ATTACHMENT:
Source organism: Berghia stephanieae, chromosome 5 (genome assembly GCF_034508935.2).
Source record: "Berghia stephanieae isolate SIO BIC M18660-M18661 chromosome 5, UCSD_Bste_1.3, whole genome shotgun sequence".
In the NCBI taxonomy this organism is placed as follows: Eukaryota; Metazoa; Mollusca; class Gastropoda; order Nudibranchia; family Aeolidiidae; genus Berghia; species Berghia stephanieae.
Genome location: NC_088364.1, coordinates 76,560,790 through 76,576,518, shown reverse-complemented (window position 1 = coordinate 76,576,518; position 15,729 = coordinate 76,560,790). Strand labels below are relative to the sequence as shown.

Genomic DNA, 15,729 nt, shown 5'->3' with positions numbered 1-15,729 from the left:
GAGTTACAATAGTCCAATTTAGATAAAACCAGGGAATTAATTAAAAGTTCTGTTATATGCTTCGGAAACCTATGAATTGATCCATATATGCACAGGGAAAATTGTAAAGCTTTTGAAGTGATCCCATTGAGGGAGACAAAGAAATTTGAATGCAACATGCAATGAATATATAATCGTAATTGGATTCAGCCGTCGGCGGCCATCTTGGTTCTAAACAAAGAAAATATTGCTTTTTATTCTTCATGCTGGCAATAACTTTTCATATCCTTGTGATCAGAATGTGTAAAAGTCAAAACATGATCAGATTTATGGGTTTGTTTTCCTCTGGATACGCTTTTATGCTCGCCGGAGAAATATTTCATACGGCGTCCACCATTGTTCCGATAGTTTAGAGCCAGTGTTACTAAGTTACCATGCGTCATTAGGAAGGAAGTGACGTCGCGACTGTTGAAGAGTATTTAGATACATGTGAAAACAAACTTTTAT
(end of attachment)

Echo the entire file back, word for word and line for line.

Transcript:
Source organism: Berghia stephanieae, chromosome 5 (genome assembly GCF_034508935.2).
Source record: "Berghia stephanieae isolate SIO BIC M18660-M18661 chromosome 5, UCSD_Bste_1.3, whole genome shotgun sequence".
In the NCBI taxonomy this organism is placed as follows: Eukaryota; Metazoa; Mollusca; class Gastropoda; order Nudibranchia; family Aeolidiidae; genus Berghia; species Berghia stephanieae.
Genome location: NC_088364.1, coordinates 76,560,790 through 76,576,518, shown reverse-complemented (window position 1 = coordinate 76,576,518; position 15,729 = coordinate 76,560,790). Strand labels below are relative to the sequence as shown.

Genomic DNA, 15,729 nt, shown 5'->3' with positions numbered 1-15,729 from the left:
GAGTTACAATAGTCCAATTTAGATAAAACCAGGGAATTAATTAAAAGTTCTGTTATATGCTTCGGAAACCTATGAATTGATCCATATATGCACAGGGAAAATTGTAAAGCTTTTGAAGTGATCCCATTGAGGGAGACAAAGAAATTTGAATGCAACATGCAATGAATATATAATCGTAATTGGATTCAGCCGTCGGCGGCCATCTTGGTTCTAAACAAAGAAAATATTGCTTTTTATTCTTCATGCTGGCAATAACTTTTCATATCCTTGTGATCAGAATGTGTAAAAGTCAAAACATGATCAGATTTATGGGTTTGTTTTCCTCTGGATACGCTTTTATGCTCGCCGGAGAAATATTTCATACGGCGTCCACCATTGTTCCGATAGTTTAGAGCCAGTGTTACTAAGTTACCATGCGTCATTAGGAAGGAAGTGACGTCGCGACTGTTGAAGAGTATTTAGATACATGTGAAAACAAACTTTTAT